INVESTORS BUSINESS DAILY
Educational Articles - My Snippings
KEY POINTS TO REMEMBER
Insist on the best earnings performance, not just a promise of earnings. This way, you will pick stocks with the best probability of making Yahoo-like gains.
- Look for companies reporting earnings growth of at least 25% in the most recent quarter.
- Find companies with earnings that have accelerated in the three or four most recent quarters.
- Identify stocks with annual earnings growth of at least 25% over each of the previous three years.
- Focus on EPS Rating for a quick way to evaluate a company's earnings. EPS Ratings of 80 or higher are best.
- Don't overemphasize the price/earnings ratio as a way to compare a company's stock relative to its earnings.
Sales Growth, Profit Margins, Return on Equity
Use the SMR ratings of IBD for this. Look for A or B rating. (Range is A ... E).
- Strong sales growth is one key indicator of a company's success. Quarterly sales growth should be up at least 25% in the most recent quarter. Otherwise, they should be accelerating.
- Profit margins tell you how much of a company's sales end up as earnings after expenses. Generally, the higher profit margins, the better.
- Return on equity measures how well a growth company can produce earnings with shareholders' capital. Look for ROEs of at least 17%.
- You don't have to check the company's financials to be sure a company's sales, margins and ROE are acceptable. Just check the SMR Rating, making sure your stocks are rated "A" or "B."
- Institutional investors represent the bulk of trading activity in the market. As such, their buying and selling power can move a stock's price up or down dramatically.
- You can learn to spot which stocks institutions are buying and selling by watching for surges in trading volume and the Accumulation/Distribution Rating. Look for A and B stocks for buying opportunities; you should generally avoid D and E stocks.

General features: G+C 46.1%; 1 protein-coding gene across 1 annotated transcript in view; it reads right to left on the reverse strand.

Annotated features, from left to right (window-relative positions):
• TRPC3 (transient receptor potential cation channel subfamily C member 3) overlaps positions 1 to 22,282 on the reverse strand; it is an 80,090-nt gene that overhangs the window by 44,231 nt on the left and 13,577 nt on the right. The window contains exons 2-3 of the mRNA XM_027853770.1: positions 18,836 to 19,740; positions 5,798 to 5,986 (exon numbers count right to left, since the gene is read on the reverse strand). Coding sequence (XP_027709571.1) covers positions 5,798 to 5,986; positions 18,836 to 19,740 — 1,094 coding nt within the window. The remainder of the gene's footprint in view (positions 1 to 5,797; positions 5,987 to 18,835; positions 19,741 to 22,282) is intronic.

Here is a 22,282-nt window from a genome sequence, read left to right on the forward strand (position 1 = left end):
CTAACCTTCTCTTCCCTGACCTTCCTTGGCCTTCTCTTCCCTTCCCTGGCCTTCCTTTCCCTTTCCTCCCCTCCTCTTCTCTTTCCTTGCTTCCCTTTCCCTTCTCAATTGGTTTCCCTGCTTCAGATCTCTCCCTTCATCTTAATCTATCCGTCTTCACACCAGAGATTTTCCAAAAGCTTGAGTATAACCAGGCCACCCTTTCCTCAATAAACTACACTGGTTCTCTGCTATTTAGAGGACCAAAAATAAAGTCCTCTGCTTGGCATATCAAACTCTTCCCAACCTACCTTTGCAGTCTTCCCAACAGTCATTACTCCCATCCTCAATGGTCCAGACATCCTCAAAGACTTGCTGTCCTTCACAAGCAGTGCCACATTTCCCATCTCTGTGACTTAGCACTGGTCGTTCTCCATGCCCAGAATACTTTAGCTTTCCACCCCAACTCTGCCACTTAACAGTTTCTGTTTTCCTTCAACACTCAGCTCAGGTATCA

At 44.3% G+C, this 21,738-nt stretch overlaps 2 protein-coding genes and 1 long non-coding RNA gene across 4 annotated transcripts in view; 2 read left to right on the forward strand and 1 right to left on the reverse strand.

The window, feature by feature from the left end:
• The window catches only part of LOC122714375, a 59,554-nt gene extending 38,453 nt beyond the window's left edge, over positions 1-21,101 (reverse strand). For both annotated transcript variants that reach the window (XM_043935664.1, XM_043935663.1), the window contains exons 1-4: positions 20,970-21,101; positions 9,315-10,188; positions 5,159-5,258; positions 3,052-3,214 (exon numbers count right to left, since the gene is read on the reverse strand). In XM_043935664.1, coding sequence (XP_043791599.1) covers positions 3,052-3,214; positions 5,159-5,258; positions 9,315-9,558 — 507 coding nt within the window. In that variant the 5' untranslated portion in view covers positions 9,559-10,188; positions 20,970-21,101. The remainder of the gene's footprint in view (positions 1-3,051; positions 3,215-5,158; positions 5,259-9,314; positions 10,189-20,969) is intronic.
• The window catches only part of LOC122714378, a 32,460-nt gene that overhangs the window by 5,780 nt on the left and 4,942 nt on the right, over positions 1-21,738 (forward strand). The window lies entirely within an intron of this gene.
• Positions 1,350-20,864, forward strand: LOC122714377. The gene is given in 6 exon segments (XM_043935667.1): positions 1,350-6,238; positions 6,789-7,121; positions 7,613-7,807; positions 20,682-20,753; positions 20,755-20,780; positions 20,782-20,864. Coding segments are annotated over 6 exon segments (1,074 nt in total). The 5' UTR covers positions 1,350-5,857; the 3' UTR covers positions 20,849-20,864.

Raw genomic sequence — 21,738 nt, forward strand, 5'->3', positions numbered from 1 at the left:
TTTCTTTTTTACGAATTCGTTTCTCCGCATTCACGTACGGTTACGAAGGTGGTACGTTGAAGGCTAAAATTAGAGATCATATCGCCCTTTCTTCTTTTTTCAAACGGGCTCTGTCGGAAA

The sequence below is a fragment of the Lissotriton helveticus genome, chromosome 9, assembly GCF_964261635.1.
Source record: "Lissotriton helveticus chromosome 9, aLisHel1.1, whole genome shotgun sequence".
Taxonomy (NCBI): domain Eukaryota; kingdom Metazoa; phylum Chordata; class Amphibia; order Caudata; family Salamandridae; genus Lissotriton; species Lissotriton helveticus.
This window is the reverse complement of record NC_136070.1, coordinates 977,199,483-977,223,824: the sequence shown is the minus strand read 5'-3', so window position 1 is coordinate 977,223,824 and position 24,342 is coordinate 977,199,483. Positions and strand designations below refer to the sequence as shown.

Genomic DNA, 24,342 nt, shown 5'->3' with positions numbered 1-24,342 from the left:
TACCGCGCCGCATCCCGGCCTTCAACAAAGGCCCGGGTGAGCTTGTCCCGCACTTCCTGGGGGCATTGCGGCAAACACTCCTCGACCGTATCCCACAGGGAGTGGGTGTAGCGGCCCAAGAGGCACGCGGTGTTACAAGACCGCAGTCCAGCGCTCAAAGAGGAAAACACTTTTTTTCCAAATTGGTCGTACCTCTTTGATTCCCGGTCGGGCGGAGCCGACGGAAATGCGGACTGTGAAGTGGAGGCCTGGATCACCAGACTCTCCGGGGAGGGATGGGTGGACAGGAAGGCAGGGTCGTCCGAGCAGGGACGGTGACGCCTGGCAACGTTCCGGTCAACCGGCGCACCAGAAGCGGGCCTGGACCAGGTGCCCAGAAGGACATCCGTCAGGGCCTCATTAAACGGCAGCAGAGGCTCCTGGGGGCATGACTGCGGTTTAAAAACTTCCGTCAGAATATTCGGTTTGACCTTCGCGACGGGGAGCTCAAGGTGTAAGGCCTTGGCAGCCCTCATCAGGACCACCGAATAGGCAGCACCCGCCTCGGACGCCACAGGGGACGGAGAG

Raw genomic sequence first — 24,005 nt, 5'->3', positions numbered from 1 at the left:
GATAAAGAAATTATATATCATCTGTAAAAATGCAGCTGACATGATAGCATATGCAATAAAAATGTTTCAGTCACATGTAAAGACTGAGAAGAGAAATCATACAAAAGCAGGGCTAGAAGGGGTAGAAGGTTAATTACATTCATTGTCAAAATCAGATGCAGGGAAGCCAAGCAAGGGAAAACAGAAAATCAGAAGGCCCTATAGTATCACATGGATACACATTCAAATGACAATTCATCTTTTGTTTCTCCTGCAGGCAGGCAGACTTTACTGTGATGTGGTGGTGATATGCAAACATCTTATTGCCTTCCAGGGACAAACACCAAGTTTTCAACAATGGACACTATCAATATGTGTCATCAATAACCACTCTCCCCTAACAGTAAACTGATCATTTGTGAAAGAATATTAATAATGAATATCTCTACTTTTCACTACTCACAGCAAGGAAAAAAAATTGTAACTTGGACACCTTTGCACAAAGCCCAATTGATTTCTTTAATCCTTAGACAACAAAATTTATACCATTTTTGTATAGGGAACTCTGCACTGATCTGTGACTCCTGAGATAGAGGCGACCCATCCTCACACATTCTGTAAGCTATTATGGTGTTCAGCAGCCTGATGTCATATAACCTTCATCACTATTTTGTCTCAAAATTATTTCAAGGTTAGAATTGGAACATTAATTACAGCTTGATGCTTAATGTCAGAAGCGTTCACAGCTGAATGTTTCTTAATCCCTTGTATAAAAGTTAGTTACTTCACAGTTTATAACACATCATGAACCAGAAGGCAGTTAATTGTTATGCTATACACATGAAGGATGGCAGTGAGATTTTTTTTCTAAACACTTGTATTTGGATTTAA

- Look for stocks with a Sponsorship Rating of A or B. This rating tells you if a stock is held by top-performing mutual funds, and the number of fund owners is increasing.
- You can tell if the market is shifting to small- or big-cap stocks by watching the performance of small-cap growth fund vs.large-cap growth funds. It's also important to see if growth funds are outperforming value funds. IBD publishes charts to track these trends daily.
- Much of a stock's move is due to the strength of its industry. You want to own stocks in industries that are displaying strength and market leadership.
- Different industries move to market leadership as economic conditions and consumer trends change. You can identify the new leaders by watching IBD's 197 Industry Group Rankings and the top five industry sectors with stocks making the most new price highs.
- The stocks you buy should be in the top 20% of industry groups, that is, groups rated "A" in IBD SmartSelect® Corporate Ratings. It's even more significant when the industry group has been moving up the industry prices table. "B"-rated stocks may also have potential.
- The table of new price highs can also provide good insight on which industries are drawing interest among professional investors.
- Relative Price Strength Rating measures a stock's price move over the last 12 months compared to all other stocks. Relative Strength is rated on a scale of 1 to 99, with 99 being the highest.
- Look for stocks with an RS Rating of 80 or higher. The better-performing stocks tend to go higher, while the lagging stocks tend to lag even more.
- The Relative Strength line helps confirm a stock's upward price movement. You want to see the RS line moving in a strong uptrend.
- Quality stocks making new price highs just as they emerge from sound bases on higher volume are often likely to continue climbing, while stocks making new lows are probably headed even lower. Therefore, focus on the new price highs list for the best potential opportunities.
- The great paradox of the stock market is that what seems too high and risky to most investors is likely to continue rising. And what seems low and cheap usually goes down.
- You can think of a stock's price as a measure of its quality and, consequently, its potential. Typically, stocks higher in price reflect higher quality.